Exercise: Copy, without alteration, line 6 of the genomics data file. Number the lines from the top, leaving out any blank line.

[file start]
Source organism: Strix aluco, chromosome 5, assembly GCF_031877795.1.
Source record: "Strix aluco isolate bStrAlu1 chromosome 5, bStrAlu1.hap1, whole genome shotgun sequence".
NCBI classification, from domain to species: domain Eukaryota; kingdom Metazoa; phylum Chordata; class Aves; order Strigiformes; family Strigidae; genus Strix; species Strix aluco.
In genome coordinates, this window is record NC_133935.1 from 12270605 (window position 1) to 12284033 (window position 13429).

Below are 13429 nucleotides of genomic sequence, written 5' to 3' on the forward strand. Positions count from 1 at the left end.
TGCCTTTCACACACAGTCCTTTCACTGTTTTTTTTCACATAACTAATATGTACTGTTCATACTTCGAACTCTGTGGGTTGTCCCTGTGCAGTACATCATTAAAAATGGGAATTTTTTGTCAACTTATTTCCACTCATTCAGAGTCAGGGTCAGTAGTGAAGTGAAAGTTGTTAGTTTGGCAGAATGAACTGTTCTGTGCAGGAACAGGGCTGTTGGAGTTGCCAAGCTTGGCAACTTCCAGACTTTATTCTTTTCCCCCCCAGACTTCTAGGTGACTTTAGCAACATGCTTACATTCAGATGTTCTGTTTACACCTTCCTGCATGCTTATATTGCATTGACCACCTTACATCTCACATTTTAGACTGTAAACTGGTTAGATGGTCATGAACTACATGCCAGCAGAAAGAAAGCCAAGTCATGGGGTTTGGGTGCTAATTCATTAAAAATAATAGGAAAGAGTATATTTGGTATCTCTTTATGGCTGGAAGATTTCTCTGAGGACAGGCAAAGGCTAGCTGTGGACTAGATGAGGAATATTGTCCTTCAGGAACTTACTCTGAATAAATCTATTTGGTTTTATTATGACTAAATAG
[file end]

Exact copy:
TGCCTTTCACACACAGTCCTTTCACTGTTTTTTTTCACATAACTAATATGTACTGTTCATACTTCGAACTCTGTGGGTTGTCCCTGTGCAGTACATCATTAAAAATGGGAATTTTTTGTCAACTTATTTCCACTCATTCAGAGTCAGGGTCAGTAGTGAAGTGAAAGTTGTTAGTTTGGCAGAATGAACTGTTCTGTGCAGGAACAGGGCTGTTGGAGTTGCCAAGCTTGGCAACTTCCAGACTTTATTCTTTTCCCCCCCAGACTTCTAGGTGACTTTAGCAACATGCTTACATTCAGATGTTCTGTTTACACCTTCCTGCATGCTTATATTGCATTGACCACCTTACATCTCACATTTTAGACTGTAAACTGGTTAGATGGTCATGAACTACATGCCAGCAGAAAGAAAGCCAAGTCATGGGGTTTGGGTGCTAATTCATTAAAAATAATAGGAAAGAGTATATTTGGTATCTCTTTATGGCTGGAAGATTTCTCTGAGGACAGGCAAAGGCTAGCTGTGGACTAGATGAGGAATATTGTCCTTCAGGAACTTACTCTGAATAAATCTATTTGGTTTTATTATGACTAAATAG